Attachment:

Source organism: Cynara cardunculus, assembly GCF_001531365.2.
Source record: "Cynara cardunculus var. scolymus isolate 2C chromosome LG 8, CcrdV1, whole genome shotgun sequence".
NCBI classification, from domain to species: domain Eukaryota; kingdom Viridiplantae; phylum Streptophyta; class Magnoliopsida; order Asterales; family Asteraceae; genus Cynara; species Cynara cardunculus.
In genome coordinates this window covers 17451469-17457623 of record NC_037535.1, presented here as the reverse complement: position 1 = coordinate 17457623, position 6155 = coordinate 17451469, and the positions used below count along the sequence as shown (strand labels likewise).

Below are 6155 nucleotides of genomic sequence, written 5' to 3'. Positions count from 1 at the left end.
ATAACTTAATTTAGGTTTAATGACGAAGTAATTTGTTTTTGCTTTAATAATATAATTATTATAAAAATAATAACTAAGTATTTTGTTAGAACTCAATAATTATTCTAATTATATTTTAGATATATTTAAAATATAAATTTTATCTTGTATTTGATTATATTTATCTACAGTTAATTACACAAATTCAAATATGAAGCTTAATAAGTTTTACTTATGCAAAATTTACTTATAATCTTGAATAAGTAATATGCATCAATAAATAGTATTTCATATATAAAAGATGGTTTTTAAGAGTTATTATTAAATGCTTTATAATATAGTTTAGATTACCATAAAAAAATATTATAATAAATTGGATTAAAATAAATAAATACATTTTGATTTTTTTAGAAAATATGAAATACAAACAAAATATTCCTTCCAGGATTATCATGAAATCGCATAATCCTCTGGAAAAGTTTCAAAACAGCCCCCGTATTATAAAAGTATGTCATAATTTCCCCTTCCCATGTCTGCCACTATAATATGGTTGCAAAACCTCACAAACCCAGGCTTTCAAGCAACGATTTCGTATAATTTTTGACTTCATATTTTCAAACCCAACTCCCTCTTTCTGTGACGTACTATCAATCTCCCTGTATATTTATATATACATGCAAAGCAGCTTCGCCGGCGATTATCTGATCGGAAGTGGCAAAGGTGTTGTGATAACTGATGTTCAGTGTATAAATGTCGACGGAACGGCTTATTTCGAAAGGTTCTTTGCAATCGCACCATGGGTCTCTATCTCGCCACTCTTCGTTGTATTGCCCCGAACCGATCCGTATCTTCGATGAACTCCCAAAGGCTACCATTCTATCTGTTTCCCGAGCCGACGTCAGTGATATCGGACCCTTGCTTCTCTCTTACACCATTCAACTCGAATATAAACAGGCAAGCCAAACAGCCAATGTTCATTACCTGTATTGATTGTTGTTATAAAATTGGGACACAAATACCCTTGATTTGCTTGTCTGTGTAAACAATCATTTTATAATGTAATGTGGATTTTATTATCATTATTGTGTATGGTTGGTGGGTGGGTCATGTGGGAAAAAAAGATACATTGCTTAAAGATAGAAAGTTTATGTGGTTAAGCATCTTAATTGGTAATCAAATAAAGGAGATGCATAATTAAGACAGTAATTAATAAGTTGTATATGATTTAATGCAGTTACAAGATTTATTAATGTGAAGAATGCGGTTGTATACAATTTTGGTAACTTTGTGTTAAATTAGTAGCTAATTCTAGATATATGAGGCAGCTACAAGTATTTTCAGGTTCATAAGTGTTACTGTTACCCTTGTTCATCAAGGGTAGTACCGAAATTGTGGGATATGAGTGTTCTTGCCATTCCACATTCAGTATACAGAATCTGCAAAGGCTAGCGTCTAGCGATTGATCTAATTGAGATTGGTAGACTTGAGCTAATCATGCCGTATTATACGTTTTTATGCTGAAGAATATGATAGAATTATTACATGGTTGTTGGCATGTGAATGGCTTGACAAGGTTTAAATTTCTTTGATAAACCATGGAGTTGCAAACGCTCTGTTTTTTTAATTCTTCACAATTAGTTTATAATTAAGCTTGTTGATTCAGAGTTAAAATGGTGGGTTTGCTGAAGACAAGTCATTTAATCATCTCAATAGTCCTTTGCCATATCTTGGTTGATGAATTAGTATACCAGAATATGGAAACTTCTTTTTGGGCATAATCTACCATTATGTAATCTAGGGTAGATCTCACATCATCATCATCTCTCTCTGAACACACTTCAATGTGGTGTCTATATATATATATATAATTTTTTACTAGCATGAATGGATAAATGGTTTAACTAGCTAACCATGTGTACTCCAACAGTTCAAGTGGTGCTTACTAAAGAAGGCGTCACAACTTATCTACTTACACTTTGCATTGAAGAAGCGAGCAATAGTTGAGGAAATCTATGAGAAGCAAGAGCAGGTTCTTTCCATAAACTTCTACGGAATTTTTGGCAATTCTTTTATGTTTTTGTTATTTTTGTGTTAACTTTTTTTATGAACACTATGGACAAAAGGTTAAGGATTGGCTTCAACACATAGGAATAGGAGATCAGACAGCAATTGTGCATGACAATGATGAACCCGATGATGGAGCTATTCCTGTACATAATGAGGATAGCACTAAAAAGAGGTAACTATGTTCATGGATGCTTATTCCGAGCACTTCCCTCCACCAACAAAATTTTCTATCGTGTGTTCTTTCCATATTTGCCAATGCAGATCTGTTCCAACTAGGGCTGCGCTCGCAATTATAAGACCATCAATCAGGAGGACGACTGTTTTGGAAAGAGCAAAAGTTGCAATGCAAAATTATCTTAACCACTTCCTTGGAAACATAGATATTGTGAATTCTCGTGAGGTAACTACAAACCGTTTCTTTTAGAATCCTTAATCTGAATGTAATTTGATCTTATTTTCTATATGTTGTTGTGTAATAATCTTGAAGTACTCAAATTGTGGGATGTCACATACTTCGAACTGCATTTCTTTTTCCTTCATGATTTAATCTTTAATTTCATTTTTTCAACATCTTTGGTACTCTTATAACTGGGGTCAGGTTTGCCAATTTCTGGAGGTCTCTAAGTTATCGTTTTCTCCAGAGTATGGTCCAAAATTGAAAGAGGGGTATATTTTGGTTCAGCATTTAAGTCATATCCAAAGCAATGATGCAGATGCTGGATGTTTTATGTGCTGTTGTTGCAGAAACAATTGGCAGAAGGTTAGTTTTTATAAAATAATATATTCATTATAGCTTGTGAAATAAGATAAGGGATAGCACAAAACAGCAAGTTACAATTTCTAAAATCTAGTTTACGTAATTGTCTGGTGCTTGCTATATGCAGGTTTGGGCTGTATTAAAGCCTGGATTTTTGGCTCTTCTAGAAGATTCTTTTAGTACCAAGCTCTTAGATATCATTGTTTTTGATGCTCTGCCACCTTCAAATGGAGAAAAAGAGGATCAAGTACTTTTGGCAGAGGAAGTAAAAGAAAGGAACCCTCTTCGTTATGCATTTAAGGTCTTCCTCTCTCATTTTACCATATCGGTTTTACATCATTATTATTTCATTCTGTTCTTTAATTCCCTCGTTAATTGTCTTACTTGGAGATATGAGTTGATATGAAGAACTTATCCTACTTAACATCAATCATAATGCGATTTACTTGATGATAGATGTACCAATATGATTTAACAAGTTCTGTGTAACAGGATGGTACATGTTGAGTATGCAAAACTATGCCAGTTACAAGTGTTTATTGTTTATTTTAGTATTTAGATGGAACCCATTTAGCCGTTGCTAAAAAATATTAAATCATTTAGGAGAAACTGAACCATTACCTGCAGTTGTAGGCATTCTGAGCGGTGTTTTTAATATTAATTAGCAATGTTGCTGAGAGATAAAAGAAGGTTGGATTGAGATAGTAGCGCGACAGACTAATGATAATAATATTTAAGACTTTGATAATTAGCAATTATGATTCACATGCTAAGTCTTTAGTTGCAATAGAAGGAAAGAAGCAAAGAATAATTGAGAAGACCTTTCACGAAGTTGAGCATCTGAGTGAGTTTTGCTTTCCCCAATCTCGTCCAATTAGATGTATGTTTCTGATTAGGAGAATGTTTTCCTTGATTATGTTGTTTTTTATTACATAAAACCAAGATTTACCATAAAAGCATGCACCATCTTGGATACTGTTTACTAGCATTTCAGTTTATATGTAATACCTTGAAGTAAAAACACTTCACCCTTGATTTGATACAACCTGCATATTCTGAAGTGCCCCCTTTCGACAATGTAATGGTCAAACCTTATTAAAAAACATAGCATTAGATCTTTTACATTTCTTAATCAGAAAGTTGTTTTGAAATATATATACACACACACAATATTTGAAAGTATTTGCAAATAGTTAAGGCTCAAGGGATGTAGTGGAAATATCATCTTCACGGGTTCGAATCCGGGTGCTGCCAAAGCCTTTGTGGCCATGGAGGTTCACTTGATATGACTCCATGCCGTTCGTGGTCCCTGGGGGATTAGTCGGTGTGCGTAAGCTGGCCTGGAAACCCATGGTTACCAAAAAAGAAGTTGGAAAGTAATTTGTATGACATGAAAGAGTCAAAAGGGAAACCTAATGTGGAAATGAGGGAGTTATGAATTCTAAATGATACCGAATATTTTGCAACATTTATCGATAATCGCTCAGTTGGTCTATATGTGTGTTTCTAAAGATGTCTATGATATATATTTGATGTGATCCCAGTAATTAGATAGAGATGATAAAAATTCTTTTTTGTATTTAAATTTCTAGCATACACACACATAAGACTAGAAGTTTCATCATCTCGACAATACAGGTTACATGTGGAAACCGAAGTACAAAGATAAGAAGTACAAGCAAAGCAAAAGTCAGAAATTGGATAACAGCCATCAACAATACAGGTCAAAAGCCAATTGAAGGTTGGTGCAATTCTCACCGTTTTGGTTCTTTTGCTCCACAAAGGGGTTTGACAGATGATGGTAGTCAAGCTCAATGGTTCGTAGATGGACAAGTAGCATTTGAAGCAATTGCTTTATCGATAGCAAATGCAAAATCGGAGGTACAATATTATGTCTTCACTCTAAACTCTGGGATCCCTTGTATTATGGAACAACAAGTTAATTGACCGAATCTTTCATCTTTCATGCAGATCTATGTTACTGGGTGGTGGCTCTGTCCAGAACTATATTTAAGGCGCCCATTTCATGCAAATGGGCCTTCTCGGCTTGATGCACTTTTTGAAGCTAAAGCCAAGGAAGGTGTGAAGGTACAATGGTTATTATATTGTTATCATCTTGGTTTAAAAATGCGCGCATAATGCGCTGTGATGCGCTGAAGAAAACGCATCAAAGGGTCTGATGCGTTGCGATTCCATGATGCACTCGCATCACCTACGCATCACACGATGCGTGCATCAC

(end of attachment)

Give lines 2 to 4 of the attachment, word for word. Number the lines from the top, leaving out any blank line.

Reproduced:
Source record: "Cynara cardunculus var. scolymus isolate 2C chromosome LG 8, CcrdV1, whole genome shotgun sequence".
NCBI classification, from domain to species: domain Eukaryota; kingdom Viridiplantae; phylum Streptophyta; class Magnoliopsida; order Asterales; family Asteraceae; genus Cynara; species Cynara cardunculus.
In genome coordinates this window covers 17451469-17457623 of record NC_037535.1, presented here as the reverse complement: position 1 = coordinate 17457623, position 6155 = coordinate 17451469, and the positions used below count along the sequence as shown (strand labels likewise).